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  • Writer's pictureSwan Kiezebrink

Picture Perfect Piano Posture

Updated: Oct 13, 2019

Learning to play the piano is not easy! Muscles that have never been used before are suddenly expected to jump into action and not only that, just be naturally strong, too! But it is not so easy. It’s all about balance and alignment to help the body be able to move naturally and healthfully as we gradually practise and become small muscle athletes.

Feet: Foot support is important. If the feet do not sit firmly on the floor, then a supporting foot rest is needed. This stabilizes the back and returns balance to the spine. If one’s feet are able to swing, the balance is unstable and thrusts the body forward, causing tension in the upper back and stiff arms and hands. The legs also compensate and are tense to bring the body into balance.

“Sit bones”: The bottom of the pelvic bones are rounded and are great “rockers” for reaching the opposite ends of the piano, low or high. These need to be in balance, both sides taking equal weight- no sideways sitting! This allows for freedom of movement for both the upper body and for stability when using a pedal or pedals; or when sitting naturally on the bench, for lack of tension in the lower body. The body weight needs to be centred over the hip joints.

The spine: There is an awful lot that could be said about the spine. In short- tall and relaxed is the ideal. The small of the back needs to be in and not rounded and the rest of the spine tall but not rigid. As new muscles are used, often children will compensate by slumping further and further down as they concentrate on the task at hand. Remedy this by gently and firmly placing your hand on their lower back and pressing in as they are playing- no words needed to interrupt their concentration!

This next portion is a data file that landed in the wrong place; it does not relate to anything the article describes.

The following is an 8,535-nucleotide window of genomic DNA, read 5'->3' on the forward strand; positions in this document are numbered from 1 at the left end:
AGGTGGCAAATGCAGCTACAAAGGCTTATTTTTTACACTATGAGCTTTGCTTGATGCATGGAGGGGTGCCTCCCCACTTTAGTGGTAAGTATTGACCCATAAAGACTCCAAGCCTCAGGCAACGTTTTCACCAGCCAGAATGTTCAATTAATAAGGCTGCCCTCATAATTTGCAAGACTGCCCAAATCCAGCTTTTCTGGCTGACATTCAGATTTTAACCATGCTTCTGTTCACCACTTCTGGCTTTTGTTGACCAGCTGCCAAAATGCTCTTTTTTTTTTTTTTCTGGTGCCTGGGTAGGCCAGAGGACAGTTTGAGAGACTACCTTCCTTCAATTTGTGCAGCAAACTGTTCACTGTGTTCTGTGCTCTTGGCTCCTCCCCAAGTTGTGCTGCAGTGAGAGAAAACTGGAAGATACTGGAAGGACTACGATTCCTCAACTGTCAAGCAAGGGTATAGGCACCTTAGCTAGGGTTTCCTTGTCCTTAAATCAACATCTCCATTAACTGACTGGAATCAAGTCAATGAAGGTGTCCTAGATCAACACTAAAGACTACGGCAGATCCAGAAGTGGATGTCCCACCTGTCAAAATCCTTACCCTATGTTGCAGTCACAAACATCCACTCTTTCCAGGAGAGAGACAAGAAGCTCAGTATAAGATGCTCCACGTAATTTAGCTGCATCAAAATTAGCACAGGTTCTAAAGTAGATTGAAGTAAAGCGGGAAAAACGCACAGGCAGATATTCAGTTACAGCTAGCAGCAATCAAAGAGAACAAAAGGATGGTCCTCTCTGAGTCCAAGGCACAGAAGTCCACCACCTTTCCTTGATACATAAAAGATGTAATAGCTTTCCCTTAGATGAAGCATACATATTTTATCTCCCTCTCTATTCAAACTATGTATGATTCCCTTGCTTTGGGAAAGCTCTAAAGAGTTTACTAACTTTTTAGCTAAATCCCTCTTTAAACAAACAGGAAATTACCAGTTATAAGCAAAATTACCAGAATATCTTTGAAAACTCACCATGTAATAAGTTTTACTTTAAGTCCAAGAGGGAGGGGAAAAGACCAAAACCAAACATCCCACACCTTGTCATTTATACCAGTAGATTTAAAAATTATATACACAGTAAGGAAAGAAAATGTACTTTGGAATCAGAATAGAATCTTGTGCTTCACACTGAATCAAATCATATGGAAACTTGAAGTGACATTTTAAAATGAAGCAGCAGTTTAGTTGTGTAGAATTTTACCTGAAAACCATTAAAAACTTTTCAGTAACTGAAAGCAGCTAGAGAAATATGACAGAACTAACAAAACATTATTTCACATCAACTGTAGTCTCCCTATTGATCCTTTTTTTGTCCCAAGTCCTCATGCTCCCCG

The shoulders: A very typical response in the student especially when trying to get things up to speed, is hiking the shoulders upward. They need to stay relaxed and in alignment- not hunching upwards or forwards. A great thing to do to become aware of shoulder hunching is to squeeze them up as close and tightly to the ears as possible, then drop suddenly. I have students do this and will even interrupt them to do this if necessary. Tight shoulders inhibit the arms and hands.

The arms: The arm actually is often misunderstood. In our minds, we put the end of our arms up at the top of them where we rotate from (we think). The truth is, our shoulder blade and collar bones are the attaching points and these are “floating”! If a person is only thinking of the arms as a long tube, tension results in the shoulders and torso. If you were to put one hand on the opposite collar bone and rotate your arm, you would see that this is the case. So a relaxed arm involves a relaxed back and front as well. From a sitting position on the bench, in a small child I look for an “L” shape between the shoulder, elbow and hand; in an older child or adult, this is more elongated. In order to get that “L” shape, distance from the piano is important, as well as the height of the bench. An adjustable bench is necessary if the arm is not level with or slightly more elevated than the level of the piano keyboard. Distance for a taller person is determined by how close one is to the keyboard. A good rule of thumb is to push the bench back away from the piano until you are sitting with good balance on the front half of the bench, then stretch out your arms and check to see that your fists touch the fallboard.

Hands: The natural shape of the hand is rounded, joints not buckling, knuckles up and wrists level. If you were to stand and let your arms hang by your sides, this is the position they would be in. Therefore, this is the position we want to play the piano. Much easier said than done! Wrists need to be level to avoid tendonitis; elbows slightly away from the body to avoid tennis elbow; knuckles up and not buckling; and all finger joints firm and not buckling. There are many exercises one can do to aid in hand strength- I’ll save that for another time!

Our picture-perfect piano position is, in a nutshell, as close to the natural way your body works as possible. However, most students who start piano will invariably have issues with one or more aspects of this. Not to worry- with consistency and practise, the small muscles will develop, the core will strengthen and technique will rapidly develop. It all starts with balance and alignment.

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